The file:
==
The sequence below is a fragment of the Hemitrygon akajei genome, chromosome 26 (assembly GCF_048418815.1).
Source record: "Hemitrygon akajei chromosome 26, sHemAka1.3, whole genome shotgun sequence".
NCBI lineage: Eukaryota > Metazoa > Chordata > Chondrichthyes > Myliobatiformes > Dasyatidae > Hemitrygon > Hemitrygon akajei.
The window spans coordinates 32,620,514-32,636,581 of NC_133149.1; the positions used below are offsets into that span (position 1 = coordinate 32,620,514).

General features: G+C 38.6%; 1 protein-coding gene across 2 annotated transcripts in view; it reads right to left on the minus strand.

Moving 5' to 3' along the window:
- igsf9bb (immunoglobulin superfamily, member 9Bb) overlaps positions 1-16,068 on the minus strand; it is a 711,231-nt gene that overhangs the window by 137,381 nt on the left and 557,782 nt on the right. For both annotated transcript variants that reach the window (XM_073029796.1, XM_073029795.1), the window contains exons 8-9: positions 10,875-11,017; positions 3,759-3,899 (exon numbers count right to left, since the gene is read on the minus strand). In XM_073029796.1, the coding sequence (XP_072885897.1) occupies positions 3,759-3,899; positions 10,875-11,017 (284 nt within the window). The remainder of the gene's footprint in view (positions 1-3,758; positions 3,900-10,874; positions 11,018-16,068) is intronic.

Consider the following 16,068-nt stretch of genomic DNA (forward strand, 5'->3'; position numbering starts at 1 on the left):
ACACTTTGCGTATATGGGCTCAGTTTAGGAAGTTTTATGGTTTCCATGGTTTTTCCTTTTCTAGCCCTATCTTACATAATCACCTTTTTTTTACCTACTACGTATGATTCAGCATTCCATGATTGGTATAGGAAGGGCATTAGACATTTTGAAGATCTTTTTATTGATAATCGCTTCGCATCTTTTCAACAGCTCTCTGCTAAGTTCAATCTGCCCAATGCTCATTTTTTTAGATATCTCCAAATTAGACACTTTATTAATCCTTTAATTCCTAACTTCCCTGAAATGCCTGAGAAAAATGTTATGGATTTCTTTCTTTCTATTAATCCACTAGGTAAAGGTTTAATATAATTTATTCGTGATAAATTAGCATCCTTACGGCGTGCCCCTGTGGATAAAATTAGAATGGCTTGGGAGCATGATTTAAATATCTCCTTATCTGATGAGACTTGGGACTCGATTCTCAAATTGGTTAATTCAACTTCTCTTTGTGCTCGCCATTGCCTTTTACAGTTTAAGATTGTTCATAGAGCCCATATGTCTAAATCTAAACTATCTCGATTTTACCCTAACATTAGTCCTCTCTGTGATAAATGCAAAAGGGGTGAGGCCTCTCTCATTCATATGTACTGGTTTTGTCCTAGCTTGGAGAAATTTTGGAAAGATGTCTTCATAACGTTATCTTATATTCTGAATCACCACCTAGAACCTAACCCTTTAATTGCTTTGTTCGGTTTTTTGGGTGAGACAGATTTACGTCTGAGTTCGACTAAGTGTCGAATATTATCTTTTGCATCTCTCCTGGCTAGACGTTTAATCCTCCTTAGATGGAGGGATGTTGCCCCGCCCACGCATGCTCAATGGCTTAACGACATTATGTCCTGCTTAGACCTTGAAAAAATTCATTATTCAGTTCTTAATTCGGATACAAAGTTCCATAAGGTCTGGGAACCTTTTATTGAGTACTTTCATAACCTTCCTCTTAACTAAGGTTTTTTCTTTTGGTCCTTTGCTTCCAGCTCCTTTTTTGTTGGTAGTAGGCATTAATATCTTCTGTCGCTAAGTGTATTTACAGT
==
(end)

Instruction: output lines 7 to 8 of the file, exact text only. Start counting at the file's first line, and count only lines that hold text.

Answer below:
- igsf9bb (immunoglobulin superfamily, member 9Bb) overlaps positions 1-16,068 on the minus strand; it is a 711,231-nt gene that overhangs the window by 137,381 nt on the left and 557,782 nt on the right. For both annotated transcript variants that reach the window (XM_073029796.1, XM_073029795.1), the window contains exons 8-9: positions 10,875-11,017; positions 3,759-3,899 (exon numbers count right to left, since the gene is read on the minus strand). In XM_073029796.1, the coding sequence (XP_072885897.1) occupies positions 3,759-3,899; positions 10,875-11,017 (284 nt within the window). The remainder of the gene's footprint in view (positions 1-3,758; positions 3,900-10,874; positions 11,018-16,068) is intronic.

Consider the following 16,068-nt stretch of genomic DNA (forward strand, 5'->3'; position numbering starts at 1 on the left):